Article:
Othello Quote Analysis

“Look to her, Moor, if tho hast eyes to see:/She has deceived her father, and may thee” ( Speaker: Brabantino To: OthelloContext: Desdemona just explained how she fell in love with Othello and Brabantino is forced to give his blessing to the new couple. The Duke and the Senate order Othello to depart to Cyprus immediately and give their blessings as well.Significance: Advances the plot → foreshadows that Desdemona may lie again to OthelloDevelops Desdemona’s character → she can easily deceive people
“But I will wear my heart upon my sleeve/For daws to peck at; I am not what I am” (1.1.64-65). Speaker: Iago To: Roderigo Context: Roderigo blames Iago how he failed to help him in his courtship of Desdemona even though Roderigo paid Iago. Iago reveals to Roderigo that he also hates Othello because the position as lieutenant is given to Cassio, instead of himself, who has more experience in the battlefield.Significance: Develops Iago’s character & Theme → he does not appear the way he actually is (appearance vs. reality), can very easily deceive people
“Our bodies are our gardens, to the which our wills are/gardeners; so that if we will plant nettles or sow lettuce, set/hyssop and weed up thyme, supply it with one gender of herbs or distract it with many, either to have it sterile with/idleness or manured with industry, why, the power and/corrigible authority of this lies in our wills. If the balance of /our lives had not one scale of reason to poise another of/sensuality, the blood and baseness of our natures would conduct us to most preposterous conclusions. But we have/reason to cool our raging motions, our carnal sting, our/unbitted lusts; whereof I take this that you call love to be a/sect or scion” (1.3.319-330) Speaker: Iago To: RoderigoContext: Roderigo believes that he doesn’t have a chance to be with Desdemona (since she is so in love with Othello) and becomes lovesick, having thoughts of killing himself. Iago thinks it’s stupid to kill yourself out of unrequited loveSignificance: Metaphor – Iago compares our bodies to gardens and our will to gardeners as to which, depending on what we decide to do with our gardens, it’ll either be good or bad. Comparing that to minds, we need rational minds and to be committed to attend to our emotions and bodies.Symbol – we are reminded of Iago as the master gardener, where he is able to plant the “seeds of doubt” into Othello’s mind, which ultimately affects his emotions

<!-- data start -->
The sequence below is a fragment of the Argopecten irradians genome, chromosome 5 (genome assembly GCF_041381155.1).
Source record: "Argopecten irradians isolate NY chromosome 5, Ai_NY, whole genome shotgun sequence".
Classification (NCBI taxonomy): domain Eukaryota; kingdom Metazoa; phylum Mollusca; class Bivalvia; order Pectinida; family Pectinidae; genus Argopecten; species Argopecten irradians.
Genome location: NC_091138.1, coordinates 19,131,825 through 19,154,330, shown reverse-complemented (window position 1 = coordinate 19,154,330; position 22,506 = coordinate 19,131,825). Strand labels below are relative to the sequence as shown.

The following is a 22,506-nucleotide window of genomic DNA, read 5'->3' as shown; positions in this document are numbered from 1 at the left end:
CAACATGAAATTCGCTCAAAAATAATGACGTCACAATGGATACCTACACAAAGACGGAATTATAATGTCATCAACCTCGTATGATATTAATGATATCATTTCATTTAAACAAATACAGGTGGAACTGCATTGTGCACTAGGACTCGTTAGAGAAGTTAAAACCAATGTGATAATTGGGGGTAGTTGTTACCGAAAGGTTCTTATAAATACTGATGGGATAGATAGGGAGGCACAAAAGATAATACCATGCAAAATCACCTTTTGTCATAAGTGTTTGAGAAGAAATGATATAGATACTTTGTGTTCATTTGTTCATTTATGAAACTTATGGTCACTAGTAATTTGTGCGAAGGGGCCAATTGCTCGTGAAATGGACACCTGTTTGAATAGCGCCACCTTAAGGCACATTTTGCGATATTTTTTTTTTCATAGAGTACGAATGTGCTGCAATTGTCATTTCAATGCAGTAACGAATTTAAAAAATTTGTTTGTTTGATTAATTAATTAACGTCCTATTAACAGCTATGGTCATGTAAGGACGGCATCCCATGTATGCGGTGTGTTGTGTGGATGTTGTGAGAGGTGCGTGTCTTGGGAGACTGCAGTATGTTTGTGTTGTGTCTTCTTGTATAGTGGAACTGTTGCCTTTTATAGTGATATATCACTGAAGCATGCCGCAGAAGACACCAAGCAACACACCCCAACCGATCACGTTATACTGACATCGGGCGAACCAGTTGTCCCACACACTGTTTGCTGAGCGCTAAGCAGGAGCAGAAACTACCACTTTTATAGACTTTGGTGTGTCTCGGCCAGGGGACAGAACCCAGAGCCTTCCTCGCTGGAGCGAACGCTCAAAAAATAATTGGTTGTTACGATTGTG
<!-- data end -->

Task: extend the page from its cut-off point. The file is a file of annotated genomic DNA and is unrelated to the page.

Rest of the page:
“Doth, like a poisonous mineral, gnaw my inwards;/And nothing can or shall content my soul/Till I am even’d with him, wife for wife;/Or failing so, yet that I put the Moor/At least into a jealousy so strong/That judgement cannot cure. . .” (2.1.285-290). Speaker: Iago To: himselfContext: Iago lies to Roderigo that Desdemona is already getting tired of Othello and is now in love with Cassio (using their conversation as evidence). Iago wants Cassio to be removed from his position so he manipulates Roderigo to help carry out that plan. His plan is to get Cassio drunk and have Roderigo provoke Cassio while he is intoxicated. During his soliloquy, Iago reveals to himself that he is making Othello jealous of his wife and Cassio, which the jealousy is so strong, it would blind his judgement. Iago is doing this because he suspects Othello has slept with his wife. Significance: Advances the plot → foreshadows that the seeds of jealousy will become uncontrollable for OthelloDevelops the character of Iago → explains why is plotting revenge against Othello
“Reputation, reputation, reputation! O, I have lost my/reputation! I have lost the immortal part of myself, and what/remains is bestial. My reputation, Iago, my reputation!” (2.3.241-243). Speaker: Cassio To: IagoContext: Cassio regrets his actions when he was intoxicated because he got removed as lieutenant. Cassio knows that he lost his reputation due to the fight with Roderigo.Significance: theme of reputation → doing foolish actions can ruin one’s reputation, the importance of reputation to Cassio which can ruin his career as lieutenant
“And what’s he then that says I play the villain?/When this advice is free I give and and honest,” (2.3.308-309). Speaker: Iago To: himselfContext: Iago advices Cassio to plead his case to Desdemona because she can act as a mediator, hoping that Cassio will be in Othello’s favour. Cassio agrees and thanks Iago for the advice. However, in this soliloquy, it is revealed that Iago gave honest advice only to be used to his advantage.Significance: Develops character of Iago → he manipulates Cassio’s trust towards him and use it to his advantage.Advances the plot → Iago will continue to fake his good intentions in order to achieve his goal
“Cassio, my lord? No, sure, I cannot think it,/That he would steal away so guilty-like,/Seeing you coming” (3.3.37-39). Speaker: Iago To: OthelloContext: Desdemona and Cassio discuss Cassio’s situation about Othello. As Iago and Othello approach from a distance, Cassio takes his leave.Significance: Develops Iago’s Character – plant’s “seeds of doubt” into Othello’s mind by making it appear as though Cassio, with such a loyal personality, cannot be the one leaving with guilty actions.Develops the plot – with Othello thinking that Cassio is suspicious of something, this has worked to Iago’s advantage and will soon make Othello extremely jealous.